Just as Elizabeth announced Mary as blessed among women, the angel Gabriel greeted her as the "favored one," acknowledging that the Lord was with her in a special way (Luke 1:28). Just as the rain falls from the sky and fills our rivers and streams, so the grace of God flowed from heaven and filled Mary completely. Divine grace perfected her, and that is why she was able to become God's handmaid - and even his mother - to such a complete extent.

Mary's Magnificat disposition allowed God to do in her the very thing he wants to do in us - transform her into his likeness. What Mary did not understand when Gabriel first met her, she eventually found out (Luke 1:34). What she did not know when her young son told her "Did you not know that I must be in my father's house?" (2:49), she eventually came to understand. Whenever Jesus did something that was new and unexpected, Mary's first thought was always to take careful note and ponder it prayerfully.

A Song from the Heart. So what does Mary's Magnificat teach us? It shows us that Mary wanted to honor God with her whole being; it shows us that she was mindful of the great things God had already done for his people; and it shows that she was willing to do whatever God asked of her.

Just like Mary, each of us has our own song that we sing to the Lord. This song is our response to whatever work of grace he is accomplishing in us. In Mary's case, her song became her very philosophy of life. It was her song that guided her, not the various circumstances she faced - not even the possibility of divorce, Herod's murderous wrath, or of the agony of watching her son endure a torturous death.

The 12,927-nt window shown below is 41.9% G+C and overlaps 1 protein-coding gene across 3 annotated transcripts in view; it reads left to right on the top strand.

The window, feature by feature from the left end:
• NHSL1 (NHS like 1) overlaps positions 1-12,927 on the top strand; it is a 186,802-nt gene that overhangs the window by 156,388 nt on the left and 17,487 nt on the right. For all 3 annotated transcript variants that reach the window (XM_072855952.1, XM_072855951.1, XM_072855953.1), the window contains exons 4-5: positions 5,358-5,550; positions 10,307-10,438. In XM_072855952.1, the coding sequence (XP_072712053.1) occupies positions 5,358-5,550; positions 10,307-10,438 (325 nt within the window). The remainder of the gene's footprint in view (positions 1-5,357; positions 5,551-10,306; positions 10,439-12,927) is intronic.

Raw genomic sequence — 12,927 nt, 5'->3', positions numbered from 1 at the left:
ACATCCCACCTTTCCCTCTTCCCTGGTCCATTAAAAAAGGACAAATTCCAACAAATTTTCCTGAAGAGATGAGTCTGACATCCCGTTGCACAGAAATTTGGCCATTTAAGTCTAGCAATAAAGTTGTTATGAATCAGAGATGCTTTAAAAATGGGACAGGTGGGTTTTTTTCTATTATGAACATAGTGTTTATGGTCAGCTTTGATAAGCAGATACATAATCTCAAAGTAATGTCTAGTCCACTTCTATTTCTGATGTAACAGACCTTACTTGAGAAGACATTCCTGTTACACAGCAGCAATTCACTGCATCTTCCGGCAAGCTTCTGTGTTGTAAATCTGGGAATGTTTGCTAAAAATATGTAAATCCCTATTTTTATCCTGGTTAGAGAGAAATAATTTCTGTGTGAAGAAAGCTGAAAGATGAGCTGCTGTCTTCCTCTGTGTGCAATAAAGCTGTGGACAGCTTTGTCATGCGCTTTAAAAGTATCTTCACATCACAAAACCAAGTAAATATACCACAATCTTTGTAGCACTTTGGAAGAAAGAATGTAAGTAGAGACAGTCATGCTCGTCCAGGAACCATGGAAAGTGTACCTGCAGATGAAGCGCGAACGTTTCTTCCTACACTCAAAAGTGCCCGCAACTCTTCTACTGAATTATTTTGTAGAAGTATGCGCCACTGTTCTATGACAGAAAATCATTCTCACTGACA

This is not to say that Mary was unaffected by what happened around her. It did mean that she wanted the decisions she made in these circumstances to be influenced by the Spirit's leading. Similarly, our song to the Lord will be as rich as Mary's as we learn to tell Jesus: "I need your grace because I want to do your will in everything - in the joyful times of life, in the challenging times, and in the painful times as well."

Source: wau.org

The History of the Term Theotókos

by Fr. O'Carroll

Theotókos (a Greek word meaning God-bearer) is the ancient Eastern title for Mary, Mother of God, prominent especially in liturgical prayer in the Orient down to our time (1). It was formally sanctioned at the Council of Ephesus (2). It makes into one word the Lucan title "Mother of the Lord" (1:43) with 2:12, where Lord is taken in a transcendent sense; it is the counterpart of John's "the Word was made flesh" (1:14).

From the second century, Mary's Son was called God by the Fathers; a Christian interpolation in a Jewish book of the Sibylline oracles reads "a young maiden will bear the Logos of the highest God." The precise origin in time of the word itself is difficult to establish. It is attested by a unique piece of evidence: the papyrus fragment in the John Rylands Library, Manchester, on which, in the vocative case, it is clearly discernible (3). If this papyrus can be dated in the third century, the title must have existed for some time, possibly a generation, before. A word of such significance would not be invented in a popular prayer.